It was incredibly worth it though, after clearing the worst, we hired a huge tiller and we turned over the whole site, raked and removed root clumps, tilled again and repeated over and over for an entire weekend until we actually had a useable area.

We couldn’t wait to plant all sorts, starting with onion sets brassicas, lots of spuds and even butternut squashes, peas, beans and a pumpkin that we’d been growing in the greenhouse back at home.

I won’t say it was easy, but my goodness it was rewarding, being able to go down to the allotment after work, a flask of tea and some snacks and do some gardening was good for the soul, being able to sit and look over the river in the distance after doing a couple of hours’ weeding felt like an accomplishment and eating the fruits of our labours (literally) was the best feeling in the world. That was usually after giving away loads of fresh veg to our neighbours too! Who knew that 15 years later, I’d be lucky enough to work at Thompson & Morgan and be reminded today of those amazing days.

What were your first experiences of allotmenteering ? I’d love to hear them, feel free to share in the comments below.

All the best

Graham

Dance, Dance, Dance!

Many people at work here at T&M know that I am an avid dancer, I’ve even encouraged a few others from my office to come along and try Ceroc (the dance I love to do) and they’ve enjoyed it too!
This got me thinking recently, as I start to plan out my garden pots for this year; why not have a section dedicated to dance, after all, if I can combine my two passions, dancing and gardening then surely I’ve got the best of both worlds?

Telegraph plant

Googling “Dancing Plants” will firstly come up with Desmondium gyrans, which is known as the “dancing plant” or “telegraph plant”. This unusual botanical wonder actually has leaves which move about in search of the best source of daylight in the morning, but will also move quite visibly when played music too! So it is a must on my list, although it’s a tender annual so will probably live with me indoors and dance along when I play my music.

amaryllis dancing queenSo to more practical varieties that I can plant outside in my theme. Just typing in the word “dance” on the T&M website gave me some great choices. Amaryllis ‘Dancing Queen’, I’ve grown before outside in the summer, packing half a dozen bulbs into a large pot, the stems didn’t grow quite as tall as I’d have liked, but what an impressive show they were! And, as long as you keep them away from the frosts, give them a good feed and look after them, they’ll come back again, in a similar way that crinum will.

loropetalum
I must admit that Loropetalum chinense var. rubrum ‘Fire Dance’ has really caught my eye, early flowering , so I’ll have missed it this year, but what stunning foliage too! I think keeping it in a large pot at the back is going to provide me with the perfect backdrop for my other plants. I’ll keep a Clematis ‘Dancing Smile’ in a tower pot next to it which will sort out the height I’m going to need and I’ll still get some nice blooms from the clematis too!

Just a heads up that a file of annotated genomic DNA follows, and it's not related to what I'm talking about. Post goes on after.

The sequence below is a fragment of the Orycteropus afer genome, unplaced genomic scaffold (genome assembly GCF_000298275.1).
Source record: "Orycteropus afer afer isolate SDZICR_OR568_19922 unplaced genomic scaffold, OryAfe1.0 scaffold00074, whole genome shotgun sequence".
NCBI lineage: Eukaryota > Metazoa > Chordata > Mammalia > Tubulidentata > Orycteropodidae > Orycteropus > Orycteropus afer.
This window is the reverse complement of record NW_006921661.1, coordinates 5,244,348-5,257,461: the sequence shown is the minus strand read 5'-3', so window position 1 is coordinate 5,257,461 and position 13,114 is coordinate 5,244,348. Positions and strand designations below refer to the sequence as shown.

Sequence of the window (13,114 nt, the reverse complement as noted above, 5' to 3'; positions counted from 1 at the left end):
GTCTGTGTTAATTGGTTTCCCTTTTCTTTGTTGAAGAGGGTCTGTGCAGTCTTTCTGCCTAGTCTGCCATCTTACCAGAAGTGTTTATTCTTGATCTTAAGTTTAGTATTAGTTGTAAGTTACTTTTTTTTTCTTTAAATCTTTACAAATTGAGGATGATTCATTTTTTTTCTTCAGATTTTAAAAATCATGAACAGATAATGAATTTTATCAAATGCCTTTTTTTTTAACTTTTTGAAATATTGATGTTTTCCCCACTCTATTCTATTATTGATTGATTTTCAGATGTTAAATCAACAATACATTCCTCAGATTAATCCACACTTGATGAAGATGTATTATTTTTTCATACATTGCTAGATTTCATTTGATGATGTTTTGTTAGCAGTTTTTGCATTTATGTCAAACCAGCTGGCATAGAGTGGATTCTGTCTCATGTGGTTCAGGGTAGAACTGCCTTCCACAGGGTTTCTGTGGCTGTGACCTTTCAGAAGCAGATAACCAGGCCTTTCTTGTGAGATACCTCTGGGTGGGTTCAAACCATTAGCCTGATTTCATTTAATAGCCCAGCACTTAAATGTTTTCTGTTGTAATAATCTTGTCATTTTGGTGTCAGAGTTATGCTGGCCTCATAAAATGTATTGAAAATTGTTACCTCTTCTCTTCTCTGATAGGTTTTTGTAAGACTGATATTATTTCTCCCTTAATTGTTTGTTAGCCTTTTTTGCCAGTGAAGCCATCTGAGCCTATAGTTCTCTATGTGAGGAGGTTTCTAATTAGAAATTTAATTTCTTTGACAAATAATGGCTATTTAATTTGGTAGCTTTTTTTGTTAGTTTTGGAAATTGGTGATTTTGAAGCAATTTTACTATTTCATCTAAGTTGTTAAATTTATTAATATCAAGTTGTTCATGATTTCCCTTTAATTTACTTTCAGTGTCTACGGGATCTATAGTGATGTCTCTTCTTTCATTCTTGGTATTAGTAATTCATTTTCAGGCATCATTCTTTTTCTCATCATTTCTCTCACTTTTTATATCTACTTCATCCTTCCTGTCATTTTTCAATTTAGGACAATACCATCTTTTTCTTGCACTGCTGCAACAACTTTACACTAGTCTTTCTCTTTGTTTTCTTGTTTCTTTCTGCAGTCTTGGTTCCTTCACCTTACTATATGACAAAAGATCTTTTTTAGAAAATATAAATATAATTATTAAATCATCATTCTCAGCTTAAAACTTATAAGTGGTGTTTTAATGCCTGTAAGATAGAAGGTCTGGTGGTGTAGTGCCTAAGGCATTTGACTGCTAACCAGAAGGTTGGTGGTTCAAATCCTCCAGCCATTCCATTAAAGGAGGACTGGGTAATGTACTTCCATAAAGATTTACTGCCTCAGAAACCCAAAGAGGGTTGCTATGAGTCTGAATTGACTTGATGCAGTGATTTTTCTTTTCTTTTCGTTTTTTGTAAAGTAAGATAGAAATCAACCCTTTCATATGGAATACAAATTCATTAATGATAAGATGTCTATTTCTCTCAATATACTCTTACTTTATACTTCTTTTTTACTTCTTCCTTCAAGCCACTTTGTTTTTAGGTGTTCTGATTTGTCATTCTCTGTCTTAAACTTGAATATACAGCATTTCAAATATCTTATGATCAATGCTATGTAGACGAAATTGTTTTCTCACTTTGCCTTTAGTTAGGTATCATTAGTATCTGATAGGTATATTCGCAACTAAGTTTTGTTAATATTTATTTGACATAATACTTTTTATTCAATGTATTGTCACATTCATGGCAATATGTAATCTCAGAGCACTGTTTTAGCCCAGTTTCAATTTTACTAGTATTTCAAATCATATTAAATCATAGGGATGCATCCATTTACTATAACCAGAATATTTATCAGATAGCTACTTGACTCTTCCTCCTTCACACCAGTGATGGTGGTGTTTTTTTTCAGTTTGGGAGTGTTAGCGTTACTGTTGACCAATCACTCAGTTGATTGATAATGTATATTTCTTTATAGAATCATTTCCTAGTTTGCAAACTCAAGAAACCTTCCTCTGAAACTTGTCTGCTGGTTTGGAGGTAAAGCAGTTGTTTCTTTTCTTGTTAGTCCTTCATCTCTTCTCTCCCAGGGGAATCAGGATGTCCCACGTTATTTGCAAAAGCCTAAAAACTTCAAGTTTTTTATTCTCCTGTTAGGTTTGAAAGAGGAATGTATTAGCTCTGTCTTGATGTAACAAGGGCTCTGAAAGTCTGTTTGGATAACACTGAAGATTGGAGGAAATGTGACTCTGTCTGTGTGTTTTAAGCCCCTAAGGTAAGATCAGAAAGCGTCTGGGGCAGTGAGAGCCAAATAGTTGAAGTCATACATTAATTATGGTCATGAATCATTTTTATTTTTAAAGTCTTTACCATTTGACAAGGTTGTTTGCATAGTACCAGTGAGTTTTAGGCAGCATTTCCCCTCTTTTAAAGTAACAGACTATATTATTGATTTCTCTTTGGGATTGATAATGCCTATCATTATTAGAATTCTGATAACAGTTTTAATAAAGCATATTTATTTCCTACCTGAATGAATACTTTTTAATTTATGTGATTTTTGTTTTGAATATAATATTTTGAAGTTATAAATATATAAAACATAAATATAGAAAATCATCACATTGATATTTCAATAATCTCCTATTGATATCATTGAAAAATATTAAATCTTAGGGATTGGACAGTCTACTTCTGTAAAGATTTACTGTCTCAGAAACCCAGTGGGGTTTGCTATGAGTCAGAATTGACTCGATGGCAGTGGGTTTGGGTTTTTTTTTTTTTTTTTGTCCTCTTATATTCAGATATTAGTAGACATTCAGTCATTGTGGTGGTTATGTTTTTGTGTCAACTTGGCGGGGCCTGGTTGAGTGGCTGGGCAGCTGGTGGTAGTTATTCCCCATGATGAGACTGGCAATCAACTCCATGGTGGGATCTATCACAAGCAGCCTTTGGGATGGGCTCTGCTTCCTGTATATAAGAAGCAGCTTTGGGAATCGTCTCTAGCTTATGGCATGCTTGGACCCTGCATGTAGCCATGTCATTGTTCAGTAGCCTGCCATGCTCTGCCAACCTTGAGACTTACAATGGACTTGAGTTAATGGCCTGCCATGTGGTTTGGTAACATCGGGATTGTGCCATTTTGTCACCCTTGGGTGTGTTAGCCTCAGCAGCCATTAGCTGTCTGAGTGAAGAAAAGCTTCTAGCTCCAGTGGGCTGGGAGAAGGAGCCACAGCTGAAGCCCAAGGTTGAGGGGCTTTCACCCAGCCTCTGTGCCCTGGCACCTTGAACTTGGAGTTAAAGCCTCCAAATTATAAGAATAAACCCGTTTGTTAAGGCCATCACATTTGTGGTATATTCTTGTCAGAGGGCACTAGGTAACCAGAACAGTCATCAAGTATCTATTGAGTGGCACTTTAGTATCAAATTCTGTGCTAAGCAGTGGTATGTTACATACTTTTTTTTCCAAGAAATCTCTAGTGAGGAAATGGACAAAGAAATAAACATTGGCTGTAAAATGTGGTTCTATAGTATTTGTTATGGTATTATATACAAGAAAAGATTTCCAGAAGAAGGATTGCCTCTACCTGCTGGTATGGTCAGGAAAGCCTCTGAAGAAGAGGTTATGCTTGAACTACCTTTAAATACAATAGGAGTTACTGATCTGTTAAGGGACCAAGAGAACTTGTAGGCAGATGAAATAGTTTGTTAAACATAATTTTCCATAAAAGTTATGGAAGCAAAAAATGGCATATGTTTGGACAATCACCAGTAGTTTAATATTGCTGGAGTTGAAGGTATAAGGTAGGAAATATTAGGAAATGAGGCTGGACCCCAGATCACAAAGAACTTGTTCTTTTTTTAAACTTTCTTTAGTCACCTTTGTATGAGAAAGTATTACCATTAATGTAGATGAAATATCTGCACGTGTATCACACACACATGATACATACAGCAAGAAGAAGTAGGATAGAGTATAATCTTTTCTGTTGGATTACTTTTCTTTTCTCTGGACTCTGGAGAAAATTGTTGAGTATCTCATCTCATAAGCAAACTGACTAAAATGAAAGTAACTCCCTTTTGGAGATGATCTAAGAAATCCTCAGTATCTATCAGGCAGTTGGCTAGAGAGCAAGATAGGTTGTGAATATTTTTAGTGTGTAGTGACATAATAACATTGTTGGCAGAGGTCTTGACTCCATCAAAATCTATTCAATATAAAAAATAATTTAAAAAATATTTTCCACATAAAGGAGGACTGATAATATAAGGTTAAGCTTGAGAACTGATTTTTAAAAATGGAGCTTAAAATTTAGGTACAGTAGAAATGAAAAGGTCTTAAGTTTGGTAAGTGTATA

bidens, trollius, red hot poker

I do like bright colours in my garden, which is why I think at the front of my dancing themed display I’m going to have Bidens ‘BeeDance Painted Red’ and also Trollius ‘Dancing Flame’, these will also fit in nicely with my ideas as one of the main colours in the ceroc logo is orange too, so it’s win, win! Red Hot Poker ‘Fire Dance’ is also a contender too, as the leaves will hang around all year, I’ll have to see how it copes with being in a large pot, I’m sure it’ll be fine!

dance statueThere are also a couple of very nice dance based sculptures that we sell, I’m loving the “ballroom grace” one, maybe I’ll hint for it as a birthday present!

So it looks like this year – in the words of a famous TV show – I’ll “Keep Dancing”

Cleaning up garden tools for the winter

Cleaning Garden tools for winter

    garden tools needing a vlean

    A good garden tool isn’t just for Christmas ….

    A cliché, but true. Proper tool maintainance, from the humble trowel to the mighty cultivator, will extend their useful life considerably. Regular cleaning, oiling, sharpening and generally looking after them will also make your life a lot easier. Some tools may only need an annual service whilst others will benefit from being cleaned after each use.

    I have to admit that I’m no angel all the time when it comes to this, and I’m sure there have been times when we’ve all left a pair of secateurs outside or put dirty spades and forks away in the shed. When was the last time you sharpened your shears properly and gave your Dutch hoe some TLC?

    As it’s now that time of year when a lot of the garden has been put to bed and tools are away for the winter. The lawn mower has gone into hibernation in the shed or garage like a bear settling down for the winter and even the hedge cutter can find a roost and be hung up until it’s needed again.
    But before all that happens, I need to be kind to my tools so that I can use them when I need to come spring!